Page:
It was not love at first sight between the Mustard Seed and me.
A reader suggested I visit the small corner café on Hillhurst Avenue in Los Feliz, and, obediently, I did. Readers and friends have suggested many a great restaurant to me — and many a horror. The Mustard Seed was no horror, but neither was it particularly beguiling. Walls were a mottled ochre — let’s say an aged-mustard yellow. The floor was concrete. The air was stuffy and warm; fans spun overhead, but to no apparent effect. And the acoustics! Somehow, Spanish pop ballads on the sound system, our neighbors’ boring conversation and our own inconsequential chit-chat simultaneously played at the same volume. I tried to talk to my friend, but my mind kept following the romantic guitar, or the stream of banalities at the next table.
I don’t remember what was so tedious about that adjacent conversation, but I do remember exactly what we ordered and ate. I had quiche Lorraine with a green salad; the quiche had a perfect, silken, rich, trembling custard, cubes of good ham and a buttery crust. My friend ordered the spinach quiche, also exceptional yet entirely different: good cheese, a hint of nutmeg, lots of spinach. It had been so long since I’d had an excellent quiche, I’d forgotten it even could be excellent. Surprise.
“Good quiche,” I told a few people about the Mustard Seed, but didn’t hurry back.
A few weeks later, friends and I settled on the Mustard Seed for breakfast. One of them was tired of Fred 62; the other of La Belle Epoque. This time I thought we might sit outside, but the sidewalk tables on busy Hillhurst were even less appealing than the café’s close, reverberative interior. (The three or four tables along Clarissa Avenue, the side street, are clearly the best real estate in the place.) Breakfast — eggs, toast, coffee, the usual — was just right. I had quiche, of course.
The Mustard Seed is owned by professional caterers; most of the food comes from their central kitchen elsewhere in the city. At the café, a cook assembles sandwiches and salads, and heats the soup and quiche. The cafe’s young, friendly wait staff are all as pleasant and unruffled as Buddhists: There are no big deals at the modest Mustard Seed.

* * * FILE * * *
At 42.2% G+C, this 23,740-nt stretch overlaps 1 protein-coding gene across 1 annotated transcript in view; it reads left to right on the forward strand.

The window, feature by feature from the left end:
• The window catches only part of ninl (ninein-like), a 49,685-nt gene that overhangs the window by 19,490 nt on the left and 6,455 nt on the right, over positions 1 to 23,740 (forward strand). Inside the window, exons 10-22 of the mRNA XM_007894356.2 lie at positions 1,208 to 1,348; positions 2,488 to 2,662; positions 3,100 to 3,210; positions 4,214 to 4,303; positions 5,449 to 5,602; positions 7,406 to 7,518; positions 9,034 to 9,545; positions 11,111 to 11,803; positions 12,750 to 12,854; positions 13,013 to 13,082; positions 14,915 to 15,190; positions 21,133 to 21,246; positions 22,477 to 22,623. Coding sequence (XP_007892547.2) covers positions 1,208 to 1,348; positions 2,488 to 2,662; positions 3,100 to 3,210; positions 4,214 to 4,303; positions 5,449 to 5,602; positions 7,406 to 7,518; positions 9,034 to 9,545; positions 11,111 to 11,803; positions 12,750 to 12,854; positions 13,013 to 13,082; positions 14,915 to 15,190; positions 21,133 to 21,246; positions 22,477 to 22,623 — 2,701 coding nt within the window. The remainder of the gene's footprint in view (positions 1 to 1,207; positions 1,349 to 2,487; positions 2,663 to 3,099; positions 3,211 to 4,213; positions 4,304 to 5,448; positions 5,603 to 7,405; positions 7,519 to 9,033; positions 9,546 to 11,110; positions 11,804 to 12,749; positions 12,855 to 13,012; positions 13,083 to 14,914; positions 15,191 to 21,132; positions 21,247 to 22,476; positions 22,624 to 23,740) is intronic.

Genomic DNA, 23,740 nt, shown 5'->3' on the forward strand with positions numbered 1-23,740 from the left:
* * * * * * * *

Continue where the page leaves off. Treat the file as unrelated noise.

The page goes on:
I returned for a few late breakfasts and lunches in just such a desultory manner (“Well, there’s always the Mustard Seed” “We can always go to the Mustard Seed”). On each visit I faced the room with some dismay and, whenever I could, nabbed a side-street table. But it was convenient and easy and rarely crowded. It reminded me, in fact, of a small-town café in the Midwest, only with much better and more interesting food. In addition to sandwiches, salads and soup of the day, there are several dazzling oddments, my favorite of which is a big, warm torta rustica with slippery roasted peppers, grilled vegetables, eggs and wantonly melting cheese in a decadent pastry crust.
In fact, at some point, in meal after meal, I would notice that something I was eating was really very good. The weird pale-green cilantro lavash used for the juicy chipotle chicken wrap was actually subtly aromatic, pleasurably chewy. The quesadilla, with smoked chicken and caramelized red onions, goat and jack cheeses, packs a lot of flavor and juice. The egg salad is on an especially excellent, seed-studded, multigrain bread. And the beautifully grilled salmon slathered with a spicy remoulade on pumpernickel is one of the better sandwiches in town. Something is always several degrees better than the plain looks of the place and the low prices suggest. The only item I don’t like is a pesto-and-leek tart; the flavors are murky, and the visual appeal of gray-green leeks decidedly low.
Salads and desserts are always changing. One day, there’s a cubed beet salad with goat cheese and walnuts; the next, a chicken curry. Such rotation is fine for salads, but not for desserts. When, oh when will those huge lemon-custard-filled cupcakes return? Or that dense, not-too-sweet, perfect cheesecake with the brilliant ground-nut crust?
I don’t know when, exactly, the Mustard Seed began coming to mind as a first choice or preference, but it has. Just yesterday, I realized I’d gone through some kind of conversion with the place: I’d been in the room for an hour, and I’d forgotten to be annoyed by anything. The walls were still that awful yellow; and those same slacker fans were languidly whapping overhead, and a rogue halogen track light left afterimages on my retina every time I looked up, but somehow, these quirks had lost the power to rankle. Only fondness can explain it.
1948 N. Hillhurst Ave., Los Feliz; (323) 660-0670. Open for breakfast, lunch and early dinner, Tues.–Fri. 9 a.m –8 p.m., Sat.–Sun. 9 a.m.–5 p.m. Entrées $5.75–$8.95. BYOB. AE, MC, V. Suggested dishes: chipotle chicken wrap, grilled salmon sandwich.